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Farmers Keep Tabs On Corn And Soybean Opportunities

If it was up to the seed companies the whole country might be seeded fencepost to fencepost with easy to grow and profitable corn and soybeans, but then that might be the hope of the marketers of any hot new crop variety.

As new higher-yielding corn and soybean varieties with lower heat unit requirements are being introduced to the market each year, more acres of these traditional warm season crops are expanding into new territory across Western Canada.

Are these crops catching your interest? Most farmers contacted early last month for this October Farmer Panel were actually hard into harvest when that question was posed to them, so their thoughts were more focused on what was in the field in 2011, but corn and soybeans had not escaped their attention.

One farmer had already been growing them for 15 years, others were just new at it, still others were seriously looking to include them in rotation, and others didn t see either crop having a fit on their farm any time soon.

Here is what farmers contacted for the October farmer panel had to say about including corn and soybean crops in rotation:


Mel Penner has been growing corn and soybeans on his family farm in southeast Manitoba and just north of the North Dakota border for about 15 years.

While varieties have improved over the years, and both have been profitable crops in his rotation, Penner says weather is the wildcard in the success of these crops.

There have been a lot of farmers interested in corn and soybeans, but at the same time, the last three or four years have been quite wet, he says. This year we started out wet and now (approaching harvest) it is quite dry. August is when you need the moisture as August is when your yield of both corn and soybeans is determined. With soybeans for example, if you don t have rain in August you can go from a 45 bushel crop to a 20 bushel crop real quick. In a year like this some guys may change their attitude about how good these crops are.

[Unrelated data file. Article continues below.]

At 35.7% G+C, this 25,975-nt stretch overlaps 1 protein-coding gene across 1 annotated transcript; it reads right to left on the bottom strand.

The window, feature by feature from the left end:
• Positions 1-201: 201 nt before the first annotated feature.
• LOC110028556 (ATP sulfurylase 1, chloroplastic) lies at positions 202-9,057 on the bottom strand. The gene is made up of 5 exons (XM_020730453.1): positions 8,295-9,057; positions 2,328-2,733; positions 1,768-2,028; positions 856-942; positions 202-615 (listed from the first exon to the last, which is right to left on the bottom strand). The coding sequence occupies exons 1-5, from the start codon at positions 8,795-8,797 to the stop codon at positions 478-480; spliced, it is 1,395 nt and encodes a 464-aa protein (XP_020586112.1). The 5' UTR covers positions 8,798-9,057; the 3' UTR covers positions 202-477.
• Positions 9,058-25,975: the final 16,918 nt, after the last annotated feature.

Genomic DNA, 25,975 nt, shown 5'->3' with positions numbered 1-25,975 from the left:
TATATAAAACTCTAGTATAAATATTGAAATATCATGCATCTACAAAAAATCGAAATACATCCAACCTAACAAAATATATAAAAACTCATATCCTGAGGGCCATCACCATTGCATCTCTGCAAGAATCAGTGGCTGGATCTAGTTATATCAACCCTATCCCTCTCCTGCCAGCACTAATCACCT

Penner grows about 1,500 acres of soybeans and this year about 2,200 acres of grain corn. All corn and most of the soybeans are produced as row crops on 22-inch row spacing to optimize yield and weed control. He says he somewhat reluctantly switched over to Roundup Ready varieties because that is where breeding and genetics technology were producing the highest yields and it does afford ease of management.

He expects to keep both crops in rotation, and does have some potential to increase soybean acres in the future, but a lot will depend on weather patterns.


Kendall Heise who crops about 3,000 acres of cereals, oilseeds and pulse crops near Isabella, Man., northwest of Brandon, says he would like to get into these crops, but figures it may be a few years yet.

I see more farmers growing both of these crops in this area, and I think we are almost there, says Heise. A lot of guys are growing corn for silage and it looks really good, and one of the first things if I grew soybeans is that I would have to get crop insurance coverage. But I think both corn and soybeans are getting very close to being a viable crop in this area.

He says if the economics or profitability of these crops are as good as people claim, he isn t worried about adding row cropping equipment to his machinery line.

We buy new equipment when we re producing grains and oilseeds, so that is something we do now, he says. Equipment shouldn t be an issue provided the economics are there.

He says it may take a bit more variety development, combined with climate change for these crops to have a low risk fit on his farm.